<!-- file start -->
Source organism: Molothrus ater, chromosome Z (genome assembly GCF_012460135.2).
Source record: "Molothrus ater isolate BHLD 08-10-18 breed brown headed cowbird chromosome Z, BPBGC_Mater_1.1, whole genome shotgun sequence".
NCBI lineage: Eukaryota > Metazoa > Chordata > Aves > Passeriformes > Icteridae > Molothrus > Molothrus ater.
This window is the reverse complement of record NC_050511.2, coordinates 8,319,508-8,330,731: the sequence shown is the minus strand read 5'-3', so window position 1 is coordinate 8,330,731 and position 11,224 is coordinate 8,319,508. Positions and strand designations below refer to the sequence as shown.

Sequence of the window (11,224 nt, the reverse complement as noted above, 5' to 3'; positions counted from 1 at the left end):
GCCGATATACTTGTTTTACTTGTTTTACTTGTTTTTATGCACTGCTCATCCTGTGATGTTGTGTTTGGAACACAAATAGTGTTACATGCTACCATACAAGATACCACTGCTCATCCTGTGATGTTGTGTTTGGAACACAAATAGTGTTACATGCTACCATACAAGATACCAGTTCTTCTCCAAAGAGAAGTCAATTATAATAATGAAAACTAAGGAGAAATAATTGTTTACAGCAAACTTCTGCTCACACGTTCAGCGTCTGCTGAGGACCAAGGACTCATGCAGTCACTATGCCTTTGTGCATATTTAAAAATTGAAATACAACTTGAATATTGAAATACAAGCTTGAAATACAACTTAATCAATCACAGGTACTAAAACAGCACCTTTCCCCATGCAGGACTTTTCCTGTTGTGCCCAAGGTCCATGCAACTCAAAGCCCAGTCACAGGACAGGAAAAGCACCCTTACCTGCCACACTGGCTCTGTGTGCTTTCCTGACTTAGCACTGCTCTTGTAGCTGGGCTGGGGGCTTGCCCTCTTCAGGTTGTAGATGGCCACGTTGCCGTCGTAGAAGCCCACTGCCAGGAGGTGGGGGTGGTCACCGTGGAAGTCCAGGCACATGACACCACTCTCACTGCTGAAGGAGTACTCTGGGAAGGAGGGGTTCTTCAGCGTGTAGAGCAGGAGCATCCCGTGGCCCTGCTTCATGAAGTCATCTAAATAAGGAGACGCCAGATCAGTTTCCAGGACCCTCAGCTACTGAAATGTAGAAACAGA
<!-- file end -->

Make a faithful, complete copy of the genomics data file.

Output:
Source organism: Molothrus ater, chromosome Z (genome assembly GCF_012460135.2).
Source record: "Molothrus ater isolate BHLD 08-10-18 breed brown headed cowbird chromosome Z, BPBGC_Mater_1.1, whole genome shotgun sequence".
NCBI lineage: Eukaryota > Metazoa > Chordata > Aves > Passeriformes > Icteridae > Molothrus > Molothrus ater.
This window is the reverse complement of record NC_050511.2, coordinates 8,319,508-8,330,731: the sequence shown is the minus strand read 5'-3', so window position 1 is coordinate 8,330,731 and position 11,224 is coordinate 8,319,508. Positions and strand designations below refer to the sequence as shown.

Sequence of the window (11,224 nt, the reverse complement as noted above, 5' to 3'; positions counted from 1 at the left end):
GCCGATATACTTGTTTTACTTGTTTTACTTGTTTTTATGCACTGCTCATCCTGTGATGTTGTGTTTGGAACACAAATAGTGTTACATGCTACCATACAAGATACCACTGCTCATCCTGTGATGTTGTGTTTGGAACACAAATAGTGTTACATGCTACCATACAAGATACCAGTTCTTCTCCAAAGAGAAGTCAATTATAATAATGAAAACTAAGGAGAAATAATTGTTTACAGCAAACTTCTGCTCACACGTTCAGCGTCTGCTGAGGACCAAGGACTCATGCAGTCACTATGCCTTTGTGCATATTTAAAAATTGAAATACAACTTGAATATTGAAATACAAGCTTGAAATACAACTTAATCAATCACAGGTACTAAAACAGCACCTTTCCCCATGCAGGACTTTTCCTGTTGTGCCCAAGGTCCATGCAACTCAAAGCCCAGTCACAGGACAGGAAAAGCACCCTTACCTGCCACACTGGCTCTGTGTGCTTTCCTGACTTAGCACTGCTCTTGTAGCTGGGCTGGGGGCTTGCCCTCTTCAGGTTGTAGATGGCCACGTTGCCGTCGTAGAAGCCCACTGCCAGGAGGTGGGGGTGGTCACCGTGGAAGTCCAGGCACATGACACCACTCTCACTGCTGAAGGAGTACTCTGGGAAGGAGGGGTTCTTCAGCGTGTAGAGCAGGAGCATCCCGTGGCCCTGCTTCATGAAGTCATCTAAATAAGGAGACGCCAGATCAGTTTCCAGGACCCTCAGCTACTGAAATGTAGAAACAGA